Nicholai Mitchko · Aug 12, 2020 2m read

Running the Management Portal (Private Web Server) Over TLS/SSL/HTTPS

Hi all,


I want to share a quick little method you can use to enable ssl with a self signed certificate on your local development instance of IRIS/HealthShare. This enables you to test https-specific features such as OAuth without a huge lift.



1. Install OpenSSL


Debian Linux: $ sudo apt-get -y install openssl

RHEL: $ sudo yum install openssl


2. Create a self-signed certificate pair. In your terminal (powershell, bash, zsh, etc)

$ openssl req -x509 -nodes -days 365 -newkey rsa:2048 -keyout apache-selfsigned.key -out apache-selfsigned.crt

Note -- This above command will create a certificate that lasts for a year.

3. Edit your private web-server to use the new self-signed certificate pair.

In you instance installation directory, edit your pws config <install-dir>/httpd/conf/httpd-local.conf. Add the following section before the "Include .. " directives.

# Port to listen for secure traffic On. The default is 443
LoadModule ssl_module "modules/"
Listen 10443

# Listen Virtual Host Block to define the keys we should use for that port
# If you define a different port in the Listen directive, change that here as well
<VirtualHost *:10443>

    # We need a servername, it has not effect but is required by apache
    ServerName mysecureinstance

    # Turn on SSL for this Virtual Host
    SSLEngine on

    #key files, replace these paths with the path you generated the keys from in step 2.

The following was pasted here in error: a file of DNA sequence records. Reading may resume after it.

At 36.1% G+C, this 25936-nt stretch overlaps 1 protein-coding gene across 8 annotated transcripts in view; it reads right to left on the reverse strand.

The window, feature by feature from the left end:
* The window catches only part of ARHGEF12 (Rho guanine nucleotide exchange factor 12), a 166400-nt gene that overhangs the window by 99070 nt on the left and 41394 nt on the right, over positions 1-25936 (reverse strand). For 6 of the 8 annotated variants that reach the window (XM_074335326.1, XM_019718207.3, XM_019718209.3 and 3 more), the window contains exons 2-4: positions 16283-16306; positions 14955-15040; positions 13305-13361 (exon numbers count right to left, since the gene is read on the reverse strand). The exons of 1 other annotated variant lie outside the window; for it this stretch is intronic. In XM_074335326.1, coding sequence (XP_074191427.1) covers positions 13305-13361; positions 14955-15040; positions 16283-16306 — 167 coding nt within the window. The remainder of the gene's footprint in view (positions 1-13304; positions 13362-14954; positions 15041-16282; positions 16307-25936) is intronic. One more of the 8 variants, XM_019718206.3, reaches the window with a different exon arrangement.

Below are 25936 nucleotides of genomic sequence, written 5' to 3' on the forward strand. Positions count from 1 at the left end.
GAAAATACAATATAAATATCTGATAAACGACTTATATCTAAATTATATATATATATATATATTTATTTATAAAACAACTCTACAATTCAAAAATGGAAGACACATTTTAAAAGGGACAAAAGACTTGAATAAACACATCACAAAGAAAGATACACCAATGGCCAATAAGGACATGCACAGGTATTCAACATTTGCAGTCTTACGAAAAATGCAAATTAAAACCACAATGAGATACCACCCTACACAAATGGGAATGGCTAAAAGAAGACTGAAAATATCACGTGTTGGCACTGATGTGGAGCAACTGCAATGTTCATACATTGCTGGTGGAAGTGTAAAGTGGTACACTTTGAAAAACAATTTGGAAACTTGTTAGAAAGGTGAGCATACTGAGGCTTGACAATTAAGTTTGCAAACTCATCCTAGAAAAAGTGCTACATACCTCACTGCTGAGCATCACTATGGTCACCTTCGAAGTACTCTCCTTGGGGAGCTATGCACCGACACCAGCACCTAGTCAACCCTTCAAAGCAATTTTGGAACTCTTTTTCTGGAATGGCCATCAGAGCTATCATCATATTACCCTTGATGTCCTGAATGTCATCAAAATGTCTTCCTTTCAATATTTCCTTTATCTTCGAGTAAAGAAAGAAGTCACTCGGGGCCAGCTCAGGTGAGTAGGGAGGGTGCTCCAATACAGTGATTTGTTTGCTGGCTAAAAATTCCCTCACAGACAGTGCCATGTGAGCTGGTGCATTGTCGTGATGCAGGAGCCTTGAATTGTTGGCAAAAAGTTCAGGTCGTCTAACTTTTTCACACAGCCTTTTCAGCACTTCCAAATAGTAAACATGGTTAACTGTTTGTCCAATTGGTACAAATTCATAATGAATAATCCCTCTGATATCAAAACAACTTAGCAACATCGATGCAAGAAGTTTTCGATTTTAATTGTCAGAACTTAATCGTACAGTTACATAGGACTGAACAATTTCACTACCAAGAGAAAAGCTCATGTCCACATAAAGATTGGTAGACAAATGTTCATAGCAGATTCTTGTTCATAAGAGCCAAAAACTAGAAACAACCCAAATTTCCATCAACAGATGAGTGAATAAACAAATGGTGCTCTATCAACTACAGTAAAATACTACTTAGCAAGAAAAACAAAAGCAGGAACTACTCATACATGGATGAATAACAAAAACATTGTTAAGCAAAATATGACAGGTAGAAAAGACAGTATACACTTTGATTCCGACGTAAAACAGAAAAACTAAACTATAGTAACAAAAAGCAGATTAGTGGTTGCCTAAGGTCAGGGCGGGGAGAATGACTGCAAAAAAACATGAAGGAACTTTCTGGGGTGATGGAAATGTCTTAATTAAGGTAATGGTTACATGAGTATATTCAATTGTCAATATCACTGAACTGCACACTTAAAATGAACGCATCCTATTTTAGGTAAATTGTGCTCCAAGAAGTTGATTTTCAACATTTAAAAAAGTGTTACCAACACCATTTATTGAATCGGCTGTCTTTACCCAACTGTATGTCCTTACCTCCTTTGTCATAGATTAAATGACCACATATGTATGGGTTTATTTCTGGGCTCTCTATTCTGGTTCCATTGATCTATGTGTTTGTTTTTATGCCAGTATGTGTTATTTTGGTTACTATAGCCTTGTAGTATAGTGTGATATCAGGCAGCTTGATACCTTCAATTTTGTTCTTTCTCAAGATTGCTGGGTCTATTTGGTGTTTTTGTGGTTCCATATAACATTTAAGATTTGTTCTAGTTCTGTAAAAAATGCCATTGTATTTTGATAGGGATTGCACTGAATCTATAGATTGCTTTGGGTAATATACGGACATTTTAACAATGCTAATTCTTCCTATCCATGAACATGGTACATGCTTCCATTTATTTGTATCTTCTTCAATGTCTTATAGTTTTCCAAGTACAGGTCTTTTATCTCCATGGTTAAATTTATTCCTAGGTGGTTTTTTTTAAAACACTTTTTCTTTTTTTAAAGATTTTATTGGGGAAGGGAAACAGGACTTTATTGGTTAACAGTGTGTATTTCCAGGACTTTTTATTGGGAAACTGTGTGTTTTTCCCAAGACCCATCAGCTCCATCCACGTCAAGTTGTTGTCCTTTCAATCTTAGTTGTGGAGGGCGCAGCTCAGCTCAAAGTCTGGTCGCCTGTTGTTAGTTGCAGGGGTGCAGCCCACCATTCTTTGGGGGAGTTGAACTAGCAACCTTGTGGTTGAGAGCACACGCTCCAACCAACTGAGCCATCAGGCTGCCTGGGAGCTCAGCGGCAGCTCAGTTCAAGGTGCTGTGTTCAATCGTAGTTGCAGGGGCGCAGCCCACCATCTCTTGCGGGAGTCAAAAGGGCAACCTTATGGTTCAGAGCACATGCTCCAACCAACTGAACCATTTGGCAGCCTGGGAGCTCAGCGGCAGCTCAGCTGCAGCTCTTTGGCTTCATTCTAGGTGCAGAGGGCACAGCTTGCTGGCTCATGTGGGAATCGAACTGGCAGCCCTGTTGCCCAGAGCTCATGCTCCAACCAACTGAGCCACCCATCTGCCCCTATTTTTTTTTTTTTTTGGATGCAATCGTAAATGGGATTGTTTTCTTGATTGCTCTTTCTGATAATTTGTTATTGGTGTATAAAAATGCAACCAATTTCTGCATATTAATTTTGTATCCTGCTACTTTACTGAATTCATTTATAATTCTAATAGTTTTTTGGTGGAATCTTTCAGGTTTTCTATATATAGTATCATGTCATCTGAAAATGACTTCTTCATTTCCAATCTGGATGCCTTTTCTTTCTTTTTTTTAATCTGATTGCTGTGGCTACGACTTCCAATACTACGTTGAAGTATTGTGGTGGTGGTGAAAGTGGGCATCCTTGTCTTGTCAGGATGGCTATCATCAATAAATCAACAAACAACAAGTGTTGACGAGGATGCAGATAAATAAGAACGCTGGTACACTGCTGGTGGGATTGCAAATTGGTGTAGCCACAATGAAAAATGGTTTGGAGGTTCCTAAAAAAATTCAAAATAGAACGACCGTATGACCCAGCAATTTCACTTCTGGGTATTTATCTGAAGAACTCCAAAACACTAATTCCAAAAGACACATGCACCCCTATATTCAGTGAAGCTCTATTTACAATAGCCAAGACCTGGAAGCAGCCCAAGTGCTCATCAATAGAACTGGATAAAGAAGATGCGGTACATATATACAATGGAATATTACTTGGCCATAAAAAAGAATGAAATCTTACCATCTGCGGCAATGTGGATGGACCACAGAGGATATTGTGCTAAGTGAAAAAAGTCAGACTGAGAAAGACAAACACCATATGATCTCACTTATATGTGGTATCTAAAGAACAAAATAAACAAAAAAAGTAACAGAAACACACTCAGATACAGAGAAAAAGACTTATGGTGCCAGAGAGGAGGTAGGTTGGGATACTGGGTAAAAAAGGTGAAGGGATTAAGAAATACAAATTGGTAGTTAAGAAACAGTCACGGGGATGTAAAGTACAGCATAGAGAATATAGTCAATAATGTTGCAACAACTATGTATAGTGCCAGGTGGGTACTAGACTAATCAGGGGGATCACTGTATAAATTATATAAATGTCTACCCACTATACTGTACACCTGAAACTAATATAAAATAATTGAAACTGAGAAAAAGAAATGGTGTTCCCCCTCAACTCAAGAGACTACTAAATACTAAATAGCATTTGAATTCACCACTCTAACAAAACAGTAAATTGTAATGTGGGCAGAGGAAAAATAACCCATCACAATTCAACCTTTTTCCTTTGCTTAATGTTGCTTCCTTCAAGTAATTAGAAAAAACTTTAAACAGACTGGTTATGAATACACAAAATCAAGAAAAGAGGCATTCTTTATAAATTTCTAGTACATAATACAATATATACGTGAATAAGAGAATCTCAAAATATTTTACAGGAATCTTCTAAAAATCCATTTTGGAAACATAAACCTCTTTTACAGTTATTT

SSLCertificateFile "/path/to/apache-selfsigned.crt"

    SSLCertificateKeyFile "/path/to/apache-selfsigned.key"


Here is an example of my config file:



In action:



Note: this type of HTTPS support is not supported by InterSystems and if you need a production product you should follow directions to install apache2 / IIS / nginx in it's full form.

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Interesting, thanks for this. Related question: when running the Portal with this method of enabling ssl, do the Help links to also become https links? For example, the Help links on this page:
System Administration > Configuration > Additional Settings > Startup

I am not sure! This will secure any traffic hosted by the instance itself on the port added to the config (10443 in the example). It also does not change the way links are generated. If the portal webpage uses relative links, then it could secure those requests, but they ultimately don't connect through the instance so really security is out of our hands there.

This method simply opens an additional port on the included Apache server secured by the self-signed certificate. The non-secure ports will still work so this isn't a viable production strategy.